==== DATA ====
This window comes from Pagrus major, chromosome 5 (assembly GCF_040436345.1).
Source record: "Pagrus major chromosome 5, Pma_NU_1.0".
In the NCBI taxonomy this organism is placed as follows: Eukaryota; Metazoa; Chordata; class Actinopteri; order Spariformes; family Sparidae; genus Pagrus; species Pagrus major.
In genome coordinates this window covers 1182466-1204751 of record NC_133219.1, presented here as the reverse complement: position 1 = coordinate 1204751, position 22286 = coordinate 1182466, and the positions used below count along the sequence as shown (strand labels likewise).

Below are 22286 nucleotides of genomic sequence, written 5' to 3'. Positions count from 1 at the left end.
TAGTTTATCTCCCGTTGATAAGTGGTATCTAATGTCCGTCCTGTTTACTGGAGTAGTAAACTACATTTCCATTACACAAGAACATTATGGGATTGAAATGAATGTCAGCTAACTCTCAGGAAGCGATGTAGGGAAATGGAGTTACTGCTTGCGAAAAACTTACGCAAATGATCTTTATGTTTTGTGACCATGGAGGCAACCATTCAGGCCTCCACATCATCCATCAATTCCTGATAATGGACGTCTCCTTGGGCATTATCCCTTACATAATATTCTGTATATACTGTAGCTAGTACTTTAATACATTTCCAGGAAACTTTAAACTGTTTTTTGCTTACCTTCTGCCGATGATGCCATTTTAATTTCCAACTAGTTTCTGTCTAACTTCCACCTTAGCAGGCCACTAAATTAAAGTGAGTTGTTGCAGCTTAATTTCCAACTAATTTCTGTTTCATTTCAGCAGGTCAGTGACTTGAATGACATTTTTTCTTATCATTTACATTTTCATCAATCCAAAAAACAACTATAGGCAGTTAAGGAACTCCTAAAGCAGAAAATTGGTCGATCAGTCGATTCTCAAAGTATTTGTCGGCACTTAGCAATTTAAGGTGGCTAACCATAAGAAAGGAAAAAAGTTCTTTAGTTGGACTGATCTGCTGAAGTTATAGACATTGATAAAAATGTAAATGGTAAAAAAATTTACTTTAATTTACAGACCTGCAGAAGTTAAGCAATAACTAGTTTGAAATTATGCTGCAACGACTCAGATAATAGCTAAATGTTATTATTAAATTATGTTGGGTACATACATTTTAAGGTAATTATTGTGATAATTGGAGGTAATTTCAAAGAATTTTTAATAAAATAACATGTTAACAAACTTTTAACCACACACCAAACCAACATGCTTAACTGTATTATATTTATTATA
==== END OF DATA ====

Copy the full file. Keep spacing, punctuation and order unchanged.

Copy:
This window comes from Pagrus major, chromosome 5 (assembly GCF_040436345.1).
Source record: "Pagrus major chromosome 5, Pma_NU_1.0".
In the NCBI taxonomy this organism is placed as follows: Eukaryota; Metazoa; Chordata; class Actinopteri; order Spariformes; family Sparidae; genus Pagrus; species Pagrus major.
In genome coordinates this window covers 1182466-1204751 of record NC_133219.1, presented here as the reverse complement: position 1 = coordinate 1204751, position 22286 = coordinate 1182466, and the positions used below count along the sequence as shown (strand labels likewise).

Below are 22286 nucleotides of genomic sequence, written 5' to 3'. Positions count from 1 at the left end.
TAGTTTATCTCCCGTTGATAAGTGGTATCTAATGTCCGTCCTGTTTACTGGAGTAGTAAACTACATTTCCATTACACAAGAACATTATGGGATTGAAATGAATGTCAGCTAACTCTCAGGAAGCGATGTAGGGAAATGGAGTTACTGCTTGCGAAAAACTTACGCAAATGATCTTTATGTTTTGTGACCATGGAGGCAACCATTCAGGCCTCCACATCATCCATCAATTCCTGATAATGGACGTCTCCTTGGGCATTATCCCTTACATAATATTCTGTATATACTGTAGCTAGTACTTTAATACATTTCCAGGAAACTTTAAACTGTTTTTTGCTTACCTTCTGCCGATGATGCCATTTTAATTTCCAACTAGTTTCTGTCTAACTTCCACCTTAGCAGGCCACTAAATTAAAGTGAGTTGTTGCAGCTTAATTTCCAACTAATTTCTGTTTCATTTCAGCAGGTCAGTGACTTGAATGACATTTTTTCTTATCATTTACATTTTCATCAATCCAAAAAACAACTATAGGCAGTTAAGGAACTCCTAAAGCAGAAAATTGGTCGATCAGTCGATTCTCAAAGTATTTGTCGGCACTTAGCAATTTAAGGTGGCTAACCATAAGAAAGGAAAAAAGTTCTTTAGTTGGACTGATCTGCTGAAGTTATAGACATTGATAAAAATGTAAATGGTAAAAAAATTTACTTTAATTTACAGACCTGCAGAAGTTAAGCAATAACTAGTTTGAAATTATGCTGCAACGACTCAGATAATAGCTAAATGTTATTATTAAATTATGTTGGGTACATACATTTTAAGGTAATTATTGTGATAATTGGAGGTAATTTCAAAGAATTTTTAATAAAATAACATGTTAACAAACTTTTAACCACACACCAAACCAACATGCTTAACTGTATTATATTTATTATA